Persistent slab problem was confined to wind loaded terrain features above treeline

Location: Brush Creek Area
Date of Observation: 01/30/2017
Name: Alex Banas & Evan Ross
Subject: Persistent slab problem was confined to wind loaded terrain features above treeline
Aspect: North East, South, South West
Elevation: 10.700′-13,000′

Avalanches: SS-ASc-D1-I on a convex roll in a gully
SS-AMr-D1-I X2 on a small wind loaded roll.

South face of Teo had previously avalanched to its maximum trim line.
Weather: Clear skies, Calm winds with strong solar radiation and warm air temps.
Snowpack: South facing terrain in the brush creek zone has a noticeable shallower snow pack than the northerly portions of the compass. HS: 112cm. Snowpack on these south slopes was shallow due to a vary large avalanche during the early January natural cycle. Multiple large collapses observed on the up track accompanied by shooting cracks up to 30m away. Many of these collapses and cracks failed on the 1/19 interface 25cm down, while others were just the upper wind or sun crust shifting with the weight of a skier while it was softening under the sun. CT11 SC on the 19th interface failed on facets above a melt freeze crust. SW facing slope, 10,700′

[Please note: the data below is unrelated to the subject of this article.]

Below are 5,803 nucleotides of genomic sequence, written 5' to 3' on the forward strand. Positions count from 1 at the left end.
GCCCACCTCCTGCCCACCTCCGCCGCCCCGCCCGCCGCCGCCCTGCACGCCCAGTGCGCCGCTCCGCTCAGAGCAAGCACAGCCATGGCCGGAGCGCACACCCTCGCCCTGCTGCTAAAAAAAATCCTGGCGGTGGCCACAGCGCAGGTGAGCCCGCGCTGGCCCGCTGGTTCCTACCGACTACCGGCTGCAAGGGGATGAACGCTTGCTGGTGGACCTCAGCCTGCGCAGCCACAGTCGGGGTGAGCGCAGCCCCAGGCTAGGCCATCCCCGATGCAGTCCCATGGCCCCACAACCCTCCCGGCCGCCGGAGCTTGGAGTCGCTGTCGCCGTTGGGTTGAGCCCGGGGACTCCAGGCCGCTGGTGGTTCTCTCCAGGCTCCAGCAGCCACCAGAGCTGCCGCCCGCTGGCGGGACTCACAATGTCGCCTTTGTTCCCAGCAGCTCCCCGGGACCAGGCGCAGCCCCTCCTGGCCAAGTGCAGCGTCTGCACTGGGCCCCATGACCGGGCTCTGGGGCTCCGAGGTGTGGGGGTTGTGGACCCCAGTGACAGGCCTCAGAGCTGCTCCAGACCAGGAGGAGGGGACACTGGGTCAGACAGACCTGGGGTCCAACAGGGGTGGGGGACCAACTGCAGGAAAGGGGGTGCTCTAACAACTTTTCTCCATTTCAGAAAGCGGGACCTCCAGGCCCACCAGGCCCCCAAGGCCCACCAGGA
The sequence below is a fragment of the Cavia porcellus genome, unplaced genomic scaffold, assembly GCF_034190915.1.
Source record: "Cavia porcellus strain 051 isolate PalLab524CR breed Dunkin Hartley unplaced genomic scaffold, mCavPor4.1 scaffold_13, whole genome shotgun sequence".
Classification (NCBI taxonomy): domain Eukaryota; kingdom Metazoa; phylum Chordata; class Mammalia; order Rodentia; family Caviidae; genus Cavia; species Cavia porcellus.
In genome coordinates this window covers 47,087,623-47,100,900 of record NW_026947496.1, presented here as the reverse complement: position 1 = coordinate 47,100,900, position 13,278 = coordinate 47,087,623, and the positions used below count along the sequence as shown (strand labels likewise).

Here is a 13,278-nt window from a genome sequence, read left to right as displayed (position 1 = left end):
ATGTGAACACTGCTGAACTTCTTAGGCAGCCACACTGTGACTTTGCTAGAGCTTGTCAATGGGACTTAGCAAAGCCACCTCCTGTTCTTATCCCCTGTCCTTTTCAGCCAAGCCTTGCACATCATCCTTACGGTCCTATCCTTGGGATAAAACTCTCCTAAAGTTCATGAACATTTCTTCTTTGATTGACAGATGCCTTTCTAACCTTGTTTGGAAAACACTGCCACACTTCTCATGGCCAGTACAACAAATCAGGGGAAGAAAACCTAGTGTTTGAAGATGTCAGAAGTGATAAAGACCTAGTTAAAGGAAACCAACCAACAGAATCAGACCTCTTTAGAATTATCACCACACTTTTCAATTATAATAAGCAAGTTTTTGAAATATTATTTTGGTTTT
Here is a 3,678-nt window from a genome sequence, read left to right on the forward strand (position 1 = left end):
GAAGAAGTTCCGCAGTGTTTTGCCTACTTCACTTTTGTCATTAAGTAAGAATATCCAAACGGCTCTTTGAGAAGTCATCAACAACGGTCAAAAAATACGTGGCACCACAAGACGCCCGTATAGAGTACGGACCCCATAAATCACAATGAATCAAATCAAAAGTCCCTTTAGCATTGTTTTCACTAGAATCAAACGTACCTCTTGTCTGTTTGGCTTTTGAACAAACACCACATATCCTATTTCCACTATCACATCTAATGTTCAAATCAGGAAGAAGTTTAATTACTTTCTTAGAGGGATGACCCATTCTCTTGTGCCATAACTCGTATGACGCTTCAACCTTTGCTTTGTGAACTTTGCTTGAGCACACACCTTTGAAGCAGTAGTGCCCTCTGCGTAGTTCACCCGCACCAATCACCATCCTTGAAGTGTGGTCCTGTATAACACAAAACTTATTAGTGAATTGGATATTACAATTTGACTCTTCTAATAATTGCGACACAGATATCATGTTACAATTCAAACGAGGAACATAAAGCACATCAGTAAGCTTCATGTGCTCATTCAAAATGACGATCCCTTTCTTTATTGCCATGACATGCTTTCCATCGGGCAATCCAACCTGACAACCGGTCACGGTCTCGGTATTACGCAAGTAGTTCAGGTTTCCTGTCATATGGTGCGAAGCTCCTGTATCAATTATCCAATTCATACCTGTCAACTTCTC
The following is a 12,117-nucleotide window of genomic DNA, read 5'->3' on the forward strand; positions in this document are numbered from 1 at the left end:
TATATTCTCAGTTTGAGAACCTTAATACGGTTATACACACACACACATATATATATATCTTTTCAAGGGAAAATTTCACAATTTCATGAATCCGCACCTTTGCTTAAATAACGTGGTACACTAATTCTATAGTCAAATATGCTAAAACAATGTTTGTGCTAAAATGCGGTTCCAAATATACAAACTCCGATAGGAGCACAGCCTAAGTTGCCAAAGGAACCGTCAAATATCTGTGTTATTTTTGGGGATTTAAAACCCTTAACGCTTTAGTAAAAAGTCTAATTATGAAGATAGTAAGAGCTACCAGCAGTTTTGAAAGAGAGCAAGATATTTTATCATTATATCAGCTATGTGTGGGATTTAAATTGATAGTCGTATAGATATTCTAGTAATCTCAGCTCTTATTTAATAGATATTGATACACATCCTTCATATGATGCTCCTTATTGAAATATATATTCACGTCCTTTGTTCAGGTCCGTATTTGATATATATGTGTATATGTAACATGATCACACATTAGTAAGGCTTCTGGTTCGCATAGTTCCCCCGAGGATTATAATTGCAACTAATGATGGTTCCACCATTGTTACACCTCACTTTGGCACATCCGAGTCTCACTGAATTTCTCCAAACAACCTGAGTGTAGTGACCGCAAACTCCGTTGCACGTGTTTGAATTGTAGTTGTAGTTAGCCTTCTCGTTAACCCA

At above treeline elevations the persistent slab problem was confined to wind loaded terrain features. The alpine terrain in the surrounding area looked very wind effected with similar terrain management necessary to avoid the avalanche problem.

On the shady side of the compass we observed snow depths hovering around 240cm. The 1/19th surface hoar interface was observed with a 40cm, fist to 4f slab sitting above. ECTN 11 NE aspect 10,500′. Below the surface hoar was a 4f to 1f mid pack.

Facets above a thin crust at the 19th interface were the weak layer in todays triggered slabs. The crust was often very aerated looking like in the shadow of this picture.

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Remotely triggered wind loaded slab failing on the 19th interface.

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10-12″ skier triggered wind loaded slab failing on the 1/19 interface.

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South face of Teo had previously avalanched to its maximum trim line. This is a poor picture for representation, but large trees were down on both sides of the valley at the previous maximum runout. Old Crown looked to have crossed the entire face. the aspen trees on the leading edges of those aspen groves in the middle of the path, had been push over.